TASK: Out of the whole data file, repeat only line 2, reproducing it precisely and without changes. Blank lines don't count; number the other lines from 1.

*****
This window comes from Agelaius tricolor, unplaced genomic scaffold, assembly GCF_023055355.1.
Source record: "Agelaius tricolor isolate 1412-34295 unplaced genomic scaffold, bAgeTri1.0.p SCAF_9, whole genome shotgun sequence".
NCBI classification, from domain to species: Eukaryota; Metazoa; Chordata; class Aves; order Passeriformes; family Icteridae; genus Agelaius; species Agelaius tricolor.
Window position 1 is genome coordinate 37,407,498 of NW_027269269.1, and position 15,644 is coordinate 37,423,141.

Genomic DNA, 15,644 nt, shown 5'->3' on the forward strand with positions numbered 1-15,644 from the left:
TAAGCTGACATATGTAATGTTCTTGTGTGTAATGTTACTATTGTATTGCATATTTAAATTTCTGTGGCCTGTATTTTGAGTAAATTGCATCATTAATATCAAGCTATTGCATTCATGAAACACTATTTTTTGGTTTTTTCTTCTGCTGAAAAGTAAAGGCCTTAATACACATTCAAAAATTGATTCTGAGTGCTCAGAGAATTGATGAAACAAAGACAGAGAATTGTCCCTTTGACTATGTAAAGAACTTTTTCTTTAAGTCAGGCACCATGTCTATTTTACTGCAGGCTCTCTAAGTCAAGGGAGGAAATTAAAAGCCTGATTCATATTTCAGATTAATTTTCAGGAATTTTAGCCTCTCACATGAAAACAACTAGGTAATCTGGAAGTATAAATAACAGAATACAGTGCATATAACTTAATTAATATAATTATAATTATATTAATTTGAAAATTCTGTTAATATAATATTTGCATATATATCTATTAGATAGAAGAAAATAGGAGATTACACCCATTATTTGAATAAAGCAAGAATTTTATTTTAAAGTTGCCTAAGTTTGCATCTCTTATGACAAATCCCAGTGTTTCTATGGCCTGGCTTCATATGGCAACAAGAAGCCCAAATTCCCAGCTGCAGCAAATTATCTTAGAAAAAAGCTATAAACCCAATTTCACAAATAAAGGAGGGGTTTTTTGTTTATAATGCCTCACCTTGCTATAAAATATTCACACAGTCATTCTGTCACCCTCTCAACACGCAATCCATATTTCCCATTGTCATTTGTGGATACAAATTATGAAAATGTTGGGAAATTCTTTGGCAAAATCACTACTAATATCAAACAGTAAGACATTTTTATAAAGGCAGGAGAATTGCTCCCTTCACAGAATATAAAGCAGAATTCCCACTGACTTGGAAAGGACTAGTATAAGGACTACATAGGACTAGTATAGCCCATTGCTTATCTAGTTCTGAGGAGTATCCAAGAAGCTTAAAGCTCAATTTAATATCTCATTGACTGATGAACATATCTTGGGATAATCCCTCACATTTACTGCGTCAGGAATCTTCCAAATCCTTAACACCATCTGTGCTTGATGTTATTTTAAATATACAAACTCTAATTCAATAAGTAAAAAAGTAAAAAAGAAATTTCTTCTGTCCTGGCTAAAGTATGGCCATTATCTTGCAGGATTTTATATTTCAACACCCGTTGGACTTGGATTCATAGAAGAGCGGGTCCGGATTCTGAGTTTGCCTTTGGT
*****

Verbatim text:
Source record: "Agelaius tricolor isolate 1412-34295 unplaced genomic scaffold, bAgeTri1.0.p SCAF_9, whole genome shotgun sequence".